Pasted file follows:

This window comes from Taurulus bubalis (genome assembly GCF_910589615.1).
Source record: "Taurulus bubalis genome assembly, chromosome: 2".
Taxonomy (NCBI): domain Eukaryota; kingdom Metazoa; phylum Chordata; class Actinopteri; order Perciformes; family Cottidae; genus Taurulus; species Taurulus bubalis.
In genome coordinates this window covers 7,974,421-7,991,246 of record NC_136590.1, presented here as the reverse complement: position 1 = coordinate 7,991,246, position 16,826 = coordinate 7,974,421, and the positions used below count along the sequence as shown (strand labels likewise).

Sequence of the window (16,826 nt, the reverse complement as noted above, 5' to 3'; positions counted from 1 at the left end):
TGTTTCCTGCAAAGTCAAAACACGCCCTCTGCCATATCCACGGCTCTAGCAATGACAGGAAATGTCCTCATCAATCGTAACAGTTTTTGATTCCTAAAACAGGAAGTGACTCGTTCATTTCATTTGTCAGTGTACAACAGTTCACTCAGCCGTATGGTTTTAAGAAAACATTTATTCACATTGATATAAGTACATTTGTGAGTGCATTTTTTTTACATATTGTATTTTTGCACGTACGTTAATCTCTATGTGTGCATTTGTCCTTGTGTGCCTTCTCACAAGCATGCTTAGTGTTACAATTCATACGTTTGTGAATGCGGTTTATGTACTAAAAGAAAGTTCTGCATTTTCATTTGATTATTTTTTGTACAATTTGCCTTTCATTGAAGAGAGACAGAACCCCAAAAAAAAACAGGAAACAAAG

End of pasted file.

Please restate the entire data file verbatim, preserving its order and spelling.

This window comes from Taurulus bubalis (genome assembly GCF_910589615.1).
Source record: "Taurulus bubalis genome assembly, chromosome: 2".
Taxonomy (NCBI): domain Eukaryota; kingdom Metazoa; phylum Chordata; class Actinopteri; order Perciformes; family Cottidae; genus Taurulus; species Taurulus bubalis.
In genome coordinates this window covers 7,974,421-7,991,246 of record NC_136590.1, presented here as the reverse complement: position 1 = coordinate 7,991,246, position 16,826 = coordinate 7,974,421, and the positions used below count along the sequence as shown (strand labels likewise).

Sequence of the window (16,826 nt, the reverse complement as noted above, 5' to 3'; positions counted from 1 at the left end):
TGTTTCCTGCAAAGTCAAAACACGCCCTCTGCCATATCCACGGCTCTAGCAATGACAGGAAATGTCCTCATCAATCGTAACAGTTTTTGATTCCTAAAACAGGAAGTGACTCGTTCATTTCATTTGTCAGTGTACAACAGTTCACTCAGCCGTATGGTTTTAAGAAAACATTTATTCACATTGATATAAGTACATTTGTGAGTGCATTTTTTTTACATATTGTATTTTTGCACGTACGTTAATCTCTATGTGTGCATTTGTCCTTGTGTGCCTTCTCACAAGCATGCTTAGTGTTACAATTCATACGTTTGTGAATGCGGTTTATGTACTAAAAGAAAGTTCTGCATTTTCATTTGATTATTTTTTGTACAATTTGCCTTTCATTGAAGAGAGACAGAACCCCAAAAAAAAACAGGAAACAAAG